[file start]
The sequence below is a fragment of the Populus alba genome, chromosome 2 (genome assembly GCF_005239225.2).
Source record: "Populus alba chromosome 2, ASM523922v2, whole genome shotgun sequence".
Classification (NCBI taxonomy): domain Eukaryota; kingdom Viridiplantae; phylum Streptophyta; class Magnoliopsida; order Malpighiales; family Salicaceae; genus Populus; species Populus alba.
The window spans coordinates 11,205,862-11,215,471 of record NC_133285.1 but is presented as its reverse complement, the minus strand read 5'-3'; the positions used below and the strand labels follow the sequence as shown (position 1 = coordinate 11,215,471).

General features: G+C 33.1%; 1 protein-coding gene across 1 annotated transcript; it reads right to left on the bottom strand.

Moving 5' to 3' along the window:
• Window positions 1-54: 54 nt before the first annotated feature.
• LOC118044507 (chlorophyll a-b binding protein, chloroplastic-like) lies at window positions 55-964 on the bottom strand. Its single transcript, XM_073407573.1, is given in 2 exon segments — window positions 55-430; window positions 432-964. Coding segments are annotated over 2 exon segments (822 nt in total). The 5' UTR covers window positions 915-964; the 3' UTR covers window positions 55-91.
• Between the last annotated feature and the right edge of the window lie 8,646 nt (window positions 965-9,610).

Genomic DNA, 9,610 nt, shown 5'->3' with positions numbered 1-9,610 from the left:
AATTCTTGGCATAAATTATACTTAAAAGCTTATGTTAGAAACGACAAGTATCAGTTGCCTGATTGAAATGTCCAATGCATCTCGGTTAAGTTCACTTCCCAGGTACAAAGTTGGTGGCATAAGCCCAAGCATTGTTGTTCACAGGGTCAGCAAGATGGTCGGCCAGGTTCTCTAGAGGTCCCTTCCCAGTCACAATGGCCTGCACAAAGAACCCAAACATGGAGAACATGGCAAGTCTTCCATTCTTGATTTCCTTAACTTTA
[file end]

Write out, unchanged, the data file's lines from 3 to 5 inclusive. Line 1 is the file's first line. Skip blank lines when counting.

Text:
Classification (NCBI taxonomy): domain Eukaryota; kingdom Viridiplantae; phylum Streptophyta; class Magnoliopsida; order Malpighiales; family Salicaceae; genus Populus; species Populus alba.
The window spans coordinates 11,205,862-11,215,471 of record NC_133285.1 but is presented as its reverse complement, the minus strand read 5'-3'; the positions used below and the strand labels follow the sequence as shown (position 1 = coordinate 11,215,471).

General features: G+C 33.1%; 1 protein-coding gene across 1 annotated transcript; it reads right to left on the bottom strand.